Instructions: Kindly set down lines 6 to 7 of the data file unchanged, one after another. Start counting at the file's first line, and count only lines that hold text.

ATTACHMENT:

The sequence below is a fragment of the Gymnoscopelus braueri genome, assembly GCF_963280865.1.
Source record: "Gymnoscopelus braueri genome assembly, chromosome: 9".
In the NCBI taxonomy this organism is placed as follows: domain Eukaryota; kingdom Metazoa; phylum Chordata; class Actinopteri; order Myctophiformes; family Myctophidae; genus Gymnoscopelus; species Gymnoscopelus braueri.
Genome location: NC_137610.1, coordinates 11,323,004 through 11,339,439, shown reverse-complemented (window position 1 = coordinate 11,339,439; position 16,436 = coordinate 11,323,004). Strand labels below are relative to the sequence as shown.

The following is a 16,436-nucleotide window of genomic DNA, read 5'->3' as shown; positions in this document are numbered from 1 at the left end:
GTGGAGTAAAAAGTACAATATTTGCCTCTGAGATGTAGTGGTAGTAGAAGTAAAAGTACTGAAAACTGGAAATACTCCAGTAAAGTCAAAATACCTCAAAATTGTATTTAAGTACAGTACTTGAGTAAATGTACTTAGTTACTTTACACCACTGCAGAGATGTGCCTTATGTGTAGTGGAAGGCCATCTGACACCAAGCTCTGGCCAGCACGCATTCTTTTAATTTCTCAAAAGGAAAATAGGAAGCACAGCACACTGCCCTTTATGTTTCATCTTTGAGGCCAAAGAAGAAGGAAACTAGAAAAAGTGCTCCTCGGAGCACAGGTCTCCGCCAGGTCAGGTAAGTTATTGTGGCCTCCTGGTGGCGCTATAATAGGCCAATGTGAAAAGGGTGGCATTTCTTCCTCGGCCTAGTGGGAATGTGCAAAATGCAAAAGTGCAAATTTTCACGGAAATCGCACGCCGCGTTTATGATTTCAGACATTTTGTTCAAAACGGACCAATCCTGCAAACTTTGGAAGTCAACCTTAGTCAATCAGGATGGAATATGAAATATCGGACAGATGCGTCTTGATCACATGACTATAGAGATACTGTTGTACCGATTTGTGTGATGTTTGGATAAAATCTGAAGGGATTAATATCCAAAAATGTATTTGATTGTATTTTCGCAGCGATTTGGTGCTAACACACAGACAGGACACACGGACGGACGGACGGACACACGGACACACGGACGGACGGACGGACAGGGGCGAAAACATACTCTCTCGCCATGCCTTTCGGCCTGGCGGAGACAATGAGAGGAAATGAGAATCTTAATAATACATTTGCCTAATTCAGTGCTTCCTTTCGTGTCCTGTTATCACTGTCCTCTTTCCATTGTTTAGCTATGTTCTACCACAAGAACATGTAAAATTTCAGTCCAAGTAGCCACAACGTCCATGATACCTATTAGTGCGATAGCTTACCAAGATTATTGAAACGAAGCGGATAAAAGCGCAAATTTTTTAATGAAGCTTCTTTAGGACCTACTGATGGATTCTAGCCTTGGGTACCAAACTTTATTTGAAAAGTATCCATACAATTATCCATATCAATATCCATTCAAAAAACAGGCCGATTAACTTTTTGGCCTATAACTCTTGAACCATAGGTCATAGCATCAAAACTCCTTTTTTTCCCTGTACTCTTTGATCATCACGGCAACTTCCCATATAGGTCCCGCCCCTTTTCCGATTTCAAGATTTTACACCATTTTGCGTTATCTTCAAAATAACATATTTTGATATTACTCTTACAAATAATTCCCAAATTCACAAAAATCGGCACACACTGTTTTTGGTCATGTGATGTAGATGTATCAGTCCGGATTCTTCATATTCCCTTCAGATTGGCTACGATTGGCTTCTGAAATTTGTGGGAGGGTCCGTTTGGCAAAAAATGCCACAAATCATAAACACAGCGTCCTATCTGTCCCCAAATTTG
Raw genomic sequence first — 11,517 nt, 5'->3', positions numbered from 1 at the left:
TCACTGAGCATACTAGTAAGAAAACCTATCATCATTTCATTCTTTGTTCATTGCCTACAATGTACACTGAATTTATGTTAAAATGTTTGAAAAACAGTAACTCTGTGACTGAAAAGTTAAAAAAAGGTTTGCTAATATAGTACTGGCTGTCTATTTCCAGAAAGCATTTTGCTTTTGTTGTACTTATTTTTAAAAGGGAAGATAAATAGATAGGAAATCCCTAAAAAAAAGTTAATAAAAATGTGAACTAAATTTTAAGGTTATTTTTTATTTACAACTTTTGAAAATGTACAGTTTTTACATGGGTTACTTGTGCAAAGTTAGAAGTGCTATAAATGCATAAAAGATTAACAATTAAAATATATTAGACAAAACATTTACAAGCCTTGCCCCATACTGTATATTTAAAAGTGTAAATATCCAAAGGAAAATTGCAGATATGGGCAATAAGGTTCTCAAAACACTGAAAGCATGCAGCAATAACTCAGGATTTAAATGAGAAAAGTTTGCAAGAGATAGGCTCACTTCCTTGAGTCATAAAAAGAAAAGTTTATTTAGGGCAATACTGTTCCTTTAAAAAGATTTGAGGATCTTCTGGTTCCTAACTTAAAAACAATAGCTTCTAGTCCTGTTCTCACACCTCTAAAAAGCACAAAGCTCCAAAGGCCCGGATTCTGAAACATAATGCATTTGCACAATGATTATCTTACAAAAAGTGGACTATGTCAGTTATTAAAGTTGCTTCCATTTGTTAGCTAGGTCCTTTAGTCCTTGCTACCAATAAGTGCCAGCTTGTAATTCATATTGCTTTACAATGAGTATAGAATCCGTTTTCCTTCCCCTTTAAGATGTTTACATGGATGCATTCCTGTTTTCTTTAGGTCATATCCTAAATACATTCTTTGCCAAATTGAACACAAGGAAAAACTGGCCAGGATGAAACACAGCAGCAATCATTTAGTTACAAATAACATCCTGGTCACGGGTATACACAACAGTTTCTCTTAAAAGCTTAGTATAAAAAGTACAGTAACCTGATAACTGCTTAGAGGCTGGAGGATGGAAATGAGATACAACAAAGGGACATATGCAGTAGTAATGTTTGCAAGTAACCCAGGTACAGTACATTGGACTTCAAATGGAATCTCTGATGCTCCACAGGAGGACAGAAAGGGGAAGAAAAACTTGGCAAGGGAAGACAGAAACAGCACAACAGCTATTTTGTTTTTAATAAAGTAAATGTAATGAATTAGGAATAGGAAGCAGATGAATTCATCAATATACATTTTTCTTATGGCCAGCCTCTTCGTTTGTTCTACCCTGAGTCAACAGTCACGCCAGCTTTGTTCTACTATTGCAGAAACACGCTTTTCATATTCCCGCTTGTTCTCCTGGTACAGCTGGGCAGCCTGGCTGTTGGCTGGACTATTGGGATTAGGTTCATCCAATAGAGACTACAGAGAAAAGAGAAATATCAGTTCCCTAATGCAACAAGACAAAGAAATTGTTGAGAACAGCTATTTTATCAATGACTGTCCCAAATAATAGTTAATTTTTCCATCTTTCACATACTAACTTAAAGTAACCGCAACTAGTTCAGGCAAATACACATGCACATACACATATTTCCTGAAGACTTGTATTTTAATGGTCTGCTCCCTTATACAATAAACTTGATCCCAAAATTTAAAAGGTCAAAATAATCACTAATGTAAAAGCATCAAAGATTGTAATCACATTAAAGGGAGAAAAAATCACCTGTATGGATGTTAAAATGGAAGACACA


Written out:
GTGGAGTAAAAAGTACAATATTTGCCTCTGAGATGTAGTGGTAGTAGAAGTAAAAGTACTGAAAACTGGAAATACTCCAGTAAAGTCAAAATACCTCAAAATTGTATTTAAGTACAGTACTTGAGTAAATGTACTTAGTTACTTTACACCACTGCAGAGATGTGCCTTATGTGTAGTGGAAGGCCATCTGACACCAAGCTCTGGCCAGCACGCATTCTTTTAATTTCTCAAAAGGAAAATAGGAAGCACAGCACACTGCCCTTTATGTTTCATCTTTGAGGCCAAAGAAGAAGGAAACTAGAAAAAGTGCTCCTCGGAGCACAGGTCTCCGCCAGGTCAGGTAAGTTATTGTGGCCTCCTGGTGGCGCTATAATAGGCCAATGTGAAAAGGGTGGCATTTCTTCCTCGGCCTAGTGGGAATGTGCAAAATGCAAAAGTGCAAATTTTCACGGAAATCGCACGCCGCGTTTATGATTTCAGACATTTTGTTCAAAACGGACCAATCCTGCAAACTTTGGAAGTCAACCTTAGTCAATCAGGATGGAATATGAAATATCGGACAGATGCGTCTTGATCACATGACTATAGAGATACTGTTGTACCGATTTGTGTGATGTTTGGATAAAATCTGAAGGGATTAATATCCAAAAATGTATTTGATTGTATTTTCGCAGCGATTTGGTGCTAACACACAGACAGGACACACGGACGGACGGACGGACACACGGACACACGGACGGACGGACGGACAGGGGCGAAAACATACTCTCTCGCCATGCCTTTCGGCCTGGCGGAGACAATGAGAGGAAATGAGAATCTTAATAATACATTTGCCTAATTCAGTGCTTCCTTTCGTGTCCTGTTATCACTGTCCTCTTTCCATTGTTTAGCTATGTTCTACCACAAGAACATGTAAAATTTCAGTCCAAGTAGCCACAACGTCCATGATACCTATTAGTGCGATAGCTTACCAAGATTATTGAAACGAAGCGGATAAAAGCGCAAATTTTTTAATGAAGCTTCTTTAGGACCTACTGATGGATTCTAGCCTTGGGTACCAAACTTTATTTGAAAAGTATCCATACAATTATCCATATCAATATCCATTCAAAAAACAGGCCGATTAACTTTTTGGCCTATAACTCTTGAACCATAGGTCATAGCATCAAAACTCCTTTTTTTCCCTGTACTCTTTGATCATCACGGCAACTTCCCATATAGGTCCCGCCCCTTTTCCGATTTCAAGATTTTACACCATTTTGCGTTATCTTCAAAATAACATATTTTGATATTACTCTTACAAATAATTCCCAAATTCACAAAAATCGGCACACACTGTTTTTGGTCATGTGATGTAGATGTATCAGTCCGGATTCTTCATATTCCCTTCAGATTGGCTACGATTGGCTTCTGAAATTTGTGGGAGGGTCCGTTTGGCAAAAAATGCCACAAATCATAAACACAGCGTCCTATCTGTCCCCAAATTTG
Raw genomic sequence first — 11,517 nt, 5'->3', positions numbered from 1 at the left: